Constable



[kon-stuh-buh l or, esp. British, kuhn-] /ˈkɒn stə bəl or, esp. British, ˈkʌn-/

noun
1.
an officer of the peace, having police and minor judicial functions, usually in a small town, rural district, etc.
2.
Chiefly British. a police officer.
3.
an officer of high rank in medieval monarchies, usually the commander of all armed forces, especially in the absence of the ruler.
4.
the keeper or governor of a royal fortress or castle.
[kuhn-stuh-buh l, kon-] /ˈkʌn stə bəl, ˈkɒn-/
noun
1.
John, 1776–1837, English painter.
/ˈkʌnstəbəl; ˌkɒn-/
noun
1.
(in Britain, Australia, Canada, New Zealand, etc) a police officer of the lowest rank
2.
any of various officers of the peace, esp one who arrests offenders, serves writs, etc
3.
the keeper or governor of a royal castle or fortress
4.
(in medieval Europe) the chief military officer and functionary of a royal household, esp in France and England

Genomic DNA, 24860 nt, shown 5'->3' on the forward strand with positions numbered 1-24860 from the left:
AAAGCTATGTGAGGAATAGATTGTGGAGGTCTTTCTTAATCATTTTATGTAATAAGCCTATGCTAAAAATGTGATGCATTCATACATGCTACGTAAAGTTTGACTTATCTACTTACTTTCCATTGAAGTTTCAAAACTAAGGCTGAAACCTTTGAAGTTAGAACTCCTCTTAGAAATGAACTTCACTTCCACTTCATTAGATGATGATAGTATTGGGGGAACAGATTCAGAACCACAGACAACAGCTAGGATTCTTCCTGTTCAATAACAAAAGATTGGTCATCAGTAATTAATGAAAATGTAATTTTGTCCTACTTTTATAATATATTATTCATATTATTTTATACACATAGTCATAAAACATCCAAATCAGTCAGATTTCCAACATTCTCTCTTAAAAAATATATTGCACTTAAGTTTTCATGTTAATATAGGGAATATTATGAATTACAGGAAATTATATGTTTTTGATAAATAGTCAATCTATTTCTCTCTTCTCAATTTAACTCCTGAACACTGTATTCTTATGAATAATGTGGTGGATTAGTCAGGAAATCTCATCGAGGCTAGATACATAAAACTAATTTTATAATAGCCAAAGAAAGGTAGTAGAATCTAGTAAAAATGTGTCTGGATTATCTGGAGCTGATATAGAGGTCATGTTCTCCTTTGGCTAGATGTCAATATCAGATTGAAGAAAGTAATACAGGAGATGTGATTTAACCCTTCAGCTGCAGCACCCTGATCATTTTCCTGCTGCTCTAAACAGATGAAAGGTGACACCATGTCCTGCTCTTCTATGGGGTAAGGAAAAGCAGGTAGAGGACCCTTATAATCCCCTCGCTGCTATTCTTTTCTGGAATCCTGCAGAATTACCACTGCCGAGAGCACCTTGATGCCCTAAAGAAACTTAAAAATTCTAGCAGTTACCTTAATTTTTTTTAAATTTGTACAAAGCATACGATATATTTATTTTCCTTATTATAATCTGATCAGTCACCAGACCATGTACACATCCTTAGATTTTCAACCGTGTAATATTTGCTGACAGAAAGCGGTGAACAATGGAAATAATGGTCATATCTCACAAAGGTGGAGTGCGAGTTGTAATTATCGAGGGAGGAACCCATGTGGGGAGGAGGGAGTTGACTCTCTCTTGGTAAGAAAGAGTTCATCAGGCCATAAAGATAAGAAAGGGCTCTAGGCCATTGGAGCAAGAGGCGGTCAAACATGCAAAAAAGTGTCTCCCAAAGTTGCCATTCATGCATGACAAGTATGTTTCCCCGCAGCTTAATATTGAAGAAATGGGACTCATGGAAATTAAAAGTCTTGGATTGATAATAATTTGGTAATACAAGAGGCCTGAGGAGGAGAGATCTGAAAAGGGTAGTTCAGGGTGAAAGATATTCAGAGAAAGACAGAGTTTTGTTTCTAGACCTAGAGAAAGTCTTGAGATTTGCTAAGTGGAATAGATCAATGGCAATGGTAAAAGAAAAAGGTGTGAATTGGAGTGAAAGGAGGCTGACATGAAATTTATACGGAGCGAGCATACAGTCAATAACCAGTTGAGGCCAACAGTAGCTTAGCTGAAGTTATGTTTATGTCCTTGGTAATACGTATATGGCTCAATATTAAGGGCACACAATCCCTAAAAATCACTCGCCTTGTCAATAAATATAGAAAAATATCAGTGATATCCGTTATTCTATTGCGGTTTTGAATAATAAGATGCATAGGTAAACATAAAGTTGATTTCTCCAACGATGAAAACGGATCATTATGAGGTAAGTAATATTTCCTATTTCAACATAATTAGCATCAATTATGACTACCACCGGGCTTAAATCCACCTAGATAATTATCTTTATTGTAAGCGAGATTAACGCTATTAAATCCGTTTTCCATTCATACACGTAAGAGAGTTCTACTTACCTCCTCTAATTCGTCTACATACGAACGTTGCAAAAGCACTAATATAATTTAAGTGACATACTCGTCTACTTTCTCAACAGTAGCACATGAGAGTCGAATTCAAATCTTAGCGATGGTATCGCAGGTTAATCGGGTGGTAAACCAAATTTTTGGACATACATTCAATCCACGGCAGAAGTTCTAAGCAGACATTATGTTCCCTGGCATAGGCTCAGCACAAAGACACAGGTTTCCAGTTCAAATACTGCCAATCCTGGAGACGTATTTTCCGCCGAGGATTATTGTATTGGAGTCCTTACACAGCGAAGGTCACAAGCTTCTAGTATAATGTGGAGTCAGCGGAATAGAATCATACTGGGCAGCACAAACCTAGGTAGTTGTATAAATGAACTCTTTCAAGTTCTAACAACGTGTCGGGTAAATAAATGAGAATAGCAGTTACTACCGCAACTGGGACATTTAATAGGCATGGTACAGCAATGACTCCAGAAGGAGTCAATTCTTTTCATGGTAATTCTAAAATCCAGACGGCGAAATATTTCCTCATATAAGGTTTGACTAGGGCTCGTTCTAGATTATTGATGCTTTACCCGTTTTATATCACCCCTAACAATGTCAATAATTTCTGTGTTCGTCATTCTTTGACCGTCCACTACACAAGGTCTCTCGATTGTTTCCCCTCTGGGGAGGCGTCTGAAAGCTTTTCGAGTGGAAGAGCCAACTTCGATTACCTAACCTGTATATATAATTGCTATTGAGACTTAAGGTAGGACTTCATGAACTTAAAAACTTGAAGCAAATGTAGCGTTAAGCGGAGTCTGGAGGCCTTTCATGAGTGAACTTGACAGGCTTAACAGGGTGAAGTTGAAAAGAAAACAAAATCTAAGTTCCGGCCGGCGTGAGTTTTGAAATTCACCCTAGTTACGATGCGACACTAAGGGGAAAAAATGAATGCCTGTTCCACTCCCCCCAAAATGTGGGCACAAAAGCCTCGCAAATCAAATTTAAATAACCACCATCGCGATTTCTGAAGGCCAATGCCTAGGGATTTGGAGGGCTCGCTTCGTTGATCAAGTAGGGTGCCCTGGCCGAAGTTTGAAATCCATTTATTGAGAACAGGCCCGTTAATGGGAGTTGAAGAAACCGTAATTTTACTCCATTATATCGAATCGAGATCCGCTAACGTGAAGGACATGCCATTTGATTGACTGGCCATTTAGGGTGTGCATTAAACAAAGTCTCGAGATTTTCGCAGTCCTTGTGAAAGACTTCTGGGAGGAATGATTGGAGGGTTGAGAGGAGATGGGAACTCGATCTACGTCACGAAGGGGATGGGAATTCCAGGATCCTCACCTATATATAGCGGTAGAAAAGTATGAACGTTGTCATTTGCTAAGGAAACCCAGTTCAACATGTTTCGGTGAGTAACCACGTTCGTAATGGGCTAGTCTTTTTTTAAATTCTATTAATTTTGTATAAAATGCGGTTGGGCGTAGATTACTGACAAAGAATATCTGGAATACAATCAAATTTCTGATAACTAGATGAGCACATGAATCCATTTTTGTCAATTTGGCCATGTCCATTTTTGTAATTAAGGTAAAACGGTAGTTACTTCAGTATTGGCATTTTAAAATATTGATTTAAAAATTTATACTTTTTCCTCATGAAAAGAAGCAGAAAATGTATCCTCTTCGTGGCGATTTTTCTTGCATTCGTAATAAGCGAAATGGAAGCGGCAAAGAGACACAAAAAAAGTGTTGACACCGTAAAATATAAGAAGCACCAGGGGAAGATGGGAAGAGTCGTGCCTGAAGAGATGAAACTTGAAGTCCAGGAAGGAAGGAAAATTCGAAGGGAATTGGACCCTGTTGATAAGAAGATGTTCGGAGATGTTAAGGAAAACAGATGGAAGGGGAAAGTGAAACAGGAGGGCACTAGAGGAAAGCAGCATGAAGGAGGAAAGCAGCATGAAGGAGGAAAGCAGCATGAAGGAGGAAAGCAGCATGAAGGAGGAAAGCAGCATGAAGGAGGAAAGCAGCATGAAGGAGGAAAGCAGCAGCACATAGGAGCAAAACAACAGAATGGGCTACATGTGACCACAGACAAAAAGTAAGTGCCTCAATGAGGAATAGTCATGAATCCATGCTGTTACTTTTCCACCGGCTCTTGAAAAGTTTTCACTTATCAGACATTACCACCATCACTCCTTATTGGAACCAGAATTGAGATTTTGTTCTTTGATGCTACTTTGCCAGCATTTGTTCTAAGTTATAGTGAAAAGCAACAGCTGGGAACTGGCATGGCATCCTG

5.
an officer of a hundred in medieval England, originally responsible for raising the military levy but later assigned other administrative duties
/ˈkʌnstəbəl/
noun
1.
John. 1776–1837, English landscape painter, noted particularly for his skill in rendering atmospheric effects of changing light
n.

c.1200, “chief household officer, justice of the peace,” from Old French conestable (12c., Modern French connétable), “steward, governor,” principal officer of the Frankish king’s household, from Late Latin comes stabuli, literally “count of the stable” (established by Theodosian Code, c.438 C.E.), hence, “chief groom.” See count (n.). Second element is from Latin stabulum “stable, standing place” (see stable (n.)). Probably a translation of a Germanic word. Meaning “an officer of the peace” is from c.1600, transferred to “police officer” 1836. French reborrowed constable 19c. as “English police.”

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